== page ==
Biotechnology, strategy: Commission invites stakeholders to review biotech strategy
As part of the mid-term review of the Commission’s 2002-2010 life science and biotechnology strategy, stakeholders have until the end of September to voice their opinion of this key policy document.
Four years after its launch, the Commission’s ‘Life sciences and biotechnology – a strategy for Europe’ is up for review. As part of this process, stakeholders, from interested members of the general public to scientists and industry, are invited to submit their assessment of progress towards the implementation of this 52-page road map.
The deadline for submissions is 30 September 2006, after which the European Commission will review the feedback it has received and propose adjustments and refinements to the 30 actions proposed in the original strategy.
For its part, the Commission has released regular progress reports on the implementation of the strategy in annual staff working papers published in 2003, 2004 and 2005.
This review comes at a critical time for Europe. A mid-term review of the Lisbon Strategy, which aims to turn Europe into the most competitive knowledge-based economy in the world, was carried out last year. Based on that, Lisbon Strategy was relaunched with a renewed focus on economic growth and employment.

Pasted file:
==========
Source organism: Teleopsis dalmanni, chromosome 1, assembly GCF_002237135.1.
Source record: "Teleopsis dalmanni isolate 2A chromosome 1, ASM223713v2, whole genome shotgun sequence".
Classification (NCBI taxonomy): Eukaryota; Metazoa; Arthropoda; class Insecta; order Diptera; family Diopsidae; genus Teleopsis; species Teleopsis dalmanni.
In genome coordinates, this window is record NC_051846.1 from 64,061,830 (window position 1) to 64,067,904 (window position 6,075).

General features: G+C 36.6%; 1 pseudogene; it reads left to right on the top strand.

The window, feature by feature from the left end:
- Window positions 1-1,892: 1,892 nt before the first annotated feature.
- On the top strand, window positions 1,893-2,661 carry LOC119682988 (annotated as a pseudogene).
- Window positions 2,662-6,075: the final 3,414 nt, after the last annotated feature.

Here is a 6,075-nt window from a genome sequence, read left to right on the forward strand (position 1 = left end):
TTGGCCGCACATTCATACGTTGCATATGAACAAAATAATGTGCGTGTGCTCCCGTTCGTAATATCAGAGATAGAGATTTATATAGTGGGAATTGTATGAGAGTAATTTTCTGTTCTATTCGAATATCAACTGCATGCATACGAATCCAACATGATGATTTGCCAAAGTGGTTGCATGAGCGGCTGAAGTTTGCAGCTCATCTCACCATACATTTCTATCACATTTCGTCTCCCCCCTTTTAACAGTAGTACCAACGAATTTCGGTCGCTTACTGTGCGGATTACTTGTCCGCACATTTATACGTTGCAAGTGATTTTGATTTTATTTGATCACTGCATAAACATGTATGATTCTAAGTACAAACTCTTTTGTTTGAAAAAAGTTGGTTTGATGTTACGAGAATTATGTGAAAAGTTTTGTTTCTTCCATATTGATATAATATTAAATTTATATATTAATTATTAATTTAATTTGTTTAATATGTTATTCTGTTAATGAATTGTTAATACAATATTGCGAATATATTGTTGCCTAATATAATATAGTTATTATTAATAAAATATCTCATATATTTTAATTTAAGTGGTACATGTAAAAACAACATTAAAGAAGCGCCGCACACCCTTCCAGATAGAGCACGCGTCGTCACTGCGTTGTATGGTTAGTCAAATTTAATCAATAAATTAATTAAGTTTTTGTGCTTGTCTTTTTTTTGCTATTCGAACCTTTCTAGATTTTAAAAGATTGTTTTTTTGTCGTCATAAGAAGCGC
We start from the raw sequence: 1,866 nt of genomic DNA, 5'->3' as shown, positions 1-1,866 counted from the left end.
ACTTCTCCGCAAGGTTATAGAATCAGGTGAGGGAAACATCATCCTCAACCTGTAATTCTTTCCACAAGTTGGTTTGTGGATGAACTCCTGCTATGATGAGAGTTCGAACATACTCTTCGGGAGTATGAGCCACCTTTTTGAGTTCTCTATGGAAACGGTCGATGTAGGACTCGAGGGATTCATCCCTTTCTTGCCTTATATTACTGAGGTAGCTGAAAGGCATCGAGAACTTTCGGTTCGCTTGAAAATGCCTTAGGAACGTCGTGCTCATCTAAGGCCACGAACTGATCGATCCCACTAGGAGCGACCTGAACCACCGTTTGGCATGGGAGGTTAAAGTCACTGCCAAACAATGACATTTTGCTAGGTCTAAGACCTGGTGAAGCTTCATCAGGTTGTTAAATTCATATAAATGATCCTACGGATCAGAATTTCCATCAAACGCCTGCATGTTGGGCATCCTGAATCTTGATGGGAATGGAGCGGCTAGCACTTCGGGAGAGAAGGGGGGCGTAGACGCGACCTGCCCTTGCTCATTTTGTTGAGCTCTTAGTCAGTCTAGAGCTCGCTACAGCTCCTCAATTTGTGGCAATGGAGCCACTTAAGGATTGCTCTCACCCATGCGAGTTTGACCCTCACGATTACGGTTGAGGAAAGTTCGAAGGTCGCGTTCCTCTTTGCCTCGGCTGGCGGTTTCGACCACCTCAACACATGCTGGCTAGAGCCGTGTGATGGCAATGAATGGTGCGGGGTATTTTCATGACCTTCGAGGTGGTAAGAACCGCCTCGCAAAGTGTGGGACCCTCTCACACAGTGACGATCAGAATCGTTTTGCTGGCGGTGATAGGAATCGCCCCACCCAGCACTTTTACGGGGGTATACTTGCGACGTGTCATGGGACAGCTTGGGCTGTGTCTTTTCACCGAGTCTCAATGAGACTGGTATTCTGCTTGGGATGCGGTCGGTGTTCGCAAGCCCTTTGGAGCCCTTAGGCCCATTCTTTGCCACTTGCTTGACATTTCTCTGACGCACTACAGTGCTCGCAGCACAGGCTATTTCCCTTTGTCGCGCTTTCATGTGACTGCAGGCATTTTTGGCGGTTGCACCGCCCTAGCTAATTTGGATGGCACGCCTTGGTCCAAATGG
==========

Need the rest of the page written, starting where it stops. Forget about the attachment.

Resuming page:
Next year, the EU will launch its ambitious Seventh Framework Programme for Research (FP7), which has a budget of more than €50 billion for the 2007 to 2013 period. This makes a realignment of Europe’s life science and biotech goals doubly timely.
Negotiating the policy crossroads
‘Life sciences and biotechnology – a strategy for Europe’ was originally launched to help Europe negotiate the tricky crossroads between frontier and applied science. Europe was, and remains, poised for a major bioscience revolution, as has been demonstrated by the emergence of the concept of a ‘knowledge-based bio-economy (KBBE)’.
The strategy seeks to sharpen Europe’s focus on life science and biotech as a way of sustaining the continent’s prosperity and competitiveness. It also aims to promote an informed public debate around the socio-economic and ethical issues raised by this emerging field.
Ultimately, these policy issues can only be partly addressed at the EU level. National and regional governments, the general public and industry all have their roles to play in plotting Europe’s course through this new scientific and technological terrain. The ultimate responsibility for success or failure is a shared one – hence, this consultation.
Source: EU sources
Consultation feedback form
‘Life sciences and biotechnology – a strategy for Europe’ [ - 2.64 Mb]
Information on the Seventh Framework Programme for Research
Relaunched Lisbon Strategy